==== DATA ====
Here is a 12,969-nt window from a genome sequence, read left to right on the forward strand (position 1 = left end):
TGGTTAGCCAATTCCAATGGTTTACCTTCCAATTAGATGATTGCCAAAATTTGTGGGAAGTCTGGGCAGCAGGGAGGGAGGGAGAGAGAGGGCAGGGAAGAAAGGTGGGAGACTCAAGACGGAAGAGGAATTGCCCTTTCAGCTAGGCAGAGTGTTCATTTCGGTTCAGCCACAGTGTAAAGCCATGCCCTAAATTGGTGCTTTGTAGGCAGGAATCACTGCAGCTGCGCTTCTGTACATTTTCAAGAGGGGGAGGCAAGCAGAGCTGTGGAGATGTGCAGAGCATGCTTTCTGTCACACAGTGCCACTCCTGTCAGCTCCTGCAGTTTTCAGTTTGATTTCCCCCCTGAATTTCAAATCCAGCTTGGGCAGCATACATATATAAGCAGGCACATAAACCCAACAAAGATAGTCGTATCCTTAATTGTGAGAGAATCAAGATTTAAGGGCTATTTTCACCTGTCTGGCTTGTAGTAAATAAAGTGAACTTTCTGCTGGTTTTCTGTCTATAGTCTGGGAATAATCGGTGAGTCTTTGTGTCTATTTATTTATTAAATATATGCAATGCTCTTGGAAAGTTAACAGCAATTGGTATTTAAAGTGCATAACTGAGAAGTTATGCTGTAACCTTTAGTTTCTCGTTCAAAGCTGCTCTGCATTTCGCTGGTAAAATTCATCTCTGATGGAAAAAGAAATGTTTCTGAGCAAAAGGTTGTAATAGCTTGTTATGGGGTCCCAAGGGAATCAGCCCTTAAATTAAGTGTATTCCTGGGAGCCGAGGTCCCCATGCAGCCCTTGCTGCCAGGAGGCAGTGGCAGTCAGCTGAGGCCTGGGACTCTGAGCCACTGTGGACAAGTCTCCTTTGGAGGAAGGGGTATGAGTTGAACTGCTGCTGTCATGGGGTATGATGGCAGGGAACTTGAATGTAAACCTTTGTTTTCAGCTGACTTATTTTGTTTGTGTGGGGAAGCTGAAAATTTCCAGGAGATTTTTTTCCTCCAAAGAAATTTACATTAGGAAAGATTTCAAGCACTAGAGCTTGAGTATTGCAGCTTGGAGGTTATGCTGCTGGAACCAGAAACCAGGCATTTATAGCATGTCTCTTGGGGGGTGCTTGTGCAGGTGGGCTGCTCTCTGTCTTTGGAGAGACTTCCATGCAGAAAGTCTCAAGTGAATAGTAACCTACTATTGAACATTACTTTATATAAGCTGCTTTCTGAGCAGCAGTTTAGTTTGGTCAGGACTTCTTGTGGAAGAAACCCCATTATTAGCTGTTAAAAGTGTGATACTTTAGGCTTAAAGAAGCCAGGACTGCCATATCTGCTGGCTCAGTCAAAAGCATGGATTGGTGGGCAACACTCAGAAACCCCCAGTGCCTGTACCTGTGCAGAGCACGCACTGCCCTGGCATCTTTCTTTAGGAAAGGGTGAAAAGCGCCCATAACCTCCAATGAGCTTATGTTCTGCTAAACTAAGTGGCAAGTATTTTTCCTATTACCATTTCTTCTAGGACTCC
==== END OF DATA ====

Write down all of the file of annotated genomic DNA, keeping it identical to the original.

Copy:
Here is a 12,969-nt window from a genome sequence, read left to right on the forward strand (position 1 = left end):
TGGTTAGCCAATTCCAATGGTTTACCTTCCAATTAGATGATTGCCAAAATTTGTGGGAAGTCTGGGCAGCAGGGAGGGAGGGAGAGAGAGGGCAGGGAAGAAAGGTGGGAGACTCAAGACGGAAGAGGAATTGCCCTTTCAGCTAGGCAGAGTGTTCATTTCGGTTCAGCCACAGTGTAAAGCCATGCCCTAAATTGGTGCTTTGTAGGCAGGAATCACTGCAGCTGCGCTTCTGTACATTTTCAAGAGGGGGAGGCAAGCAGAGCTGTGGAGATGTGCAGAGCATGCTTTCTGTCACACAGTGCCACTCCTGTCAGCTCCTGCAGTTTTCAGTTTGATTTCCCCCCTGAATTTCAAATCCAGCTTGGGCAGCATACATATATAAGCAGGCACATAAACCCAACAAAGATAGTCGTATCCTTAATTGTGAGAGAATCAAGATTTAAGGGCTATTTTCACCTGTCTGGCTTGTAGTAAATAAAGTGAACTTTCTGCTGGTTTTCTGTCTATAGTCTGGGAATAATCGGTGAGTCTTTGTGTCTATTTATTTATTAAATATATGCAATGCTCTTGGAAAGTTAACAGCAATTGGTATTTAAAGTGCATAACTGAGAAGTTATGCTGTAACCTTTAGTTTCTCGTTCAAAGCTGCTCTGCATTTCGCTGGTAAAATTCATCTCTGATGGAAAAAGAAATGTTTCTGAGCAAAAGGTTGTAATAGCTTGTTATGGGGTCCCAAGGGAATCAGCCCTTAAATTAAGTGTATTCCTGGGAGCCGAGGTCCCCATGCAGCCCTTGCTGCCAGGAGGCAGTGGCAGTCAGCTGAGGCCTGGGACTCTGAGCCACTGTGGACAAGTCTCCTTTGGAGGAAGGGGTATGAGTTGAACTGCTGCTGTCATGGGGTATGATGGCAGGGAACTTGAATGTAAACCTTTGTTTTCAGCTGACTTATTTTGTTTGTGTGGGGAAGCTGAAAATTTCCAGGAGATTTTTTTCCTCCAAAGAAATTTACATTAGGAAAGATTTCAAGCACTAGAGCTTGAGTATTGCAGCTTGGAGGTTATGCTGCTGGAACCAGAAACCAGGCATTTATAGCATGTCTCTTGGGGGGTGCTTGTGCAGGTGGGCTGCTCTCTGTCTTTGGAGAGACTTCCATGCAGAAAGTCTCAAGTGAATAGTAACCTACTATTGAACATTACTTTATATAAGCTGCTTTCTGAGCAGCAGTTTAGTTTGGTCAGGACTTCTTGTGGAAGAAACCCCATTATTAGCTGTTAAAAGTGTGATACTTTAGGCTTAAAGAAGCCAGGACTGCCATATCTGCTGGCTCAGTCAAAAGCATGGATTGGTGGGCAACACTCAGAAACCCCCAGTGCCTGTACCTGTGCAGAGCACGCACTGCCCTGGCATCTTTCTTTAGGAAAGGGTGAAAAGCGCCCATAACCTCCAATGAGCTTATGTTCTGCTAAACTAAGTGGCAAGTATTTTTCCTATTACCATTTCTTCTAGGACTCC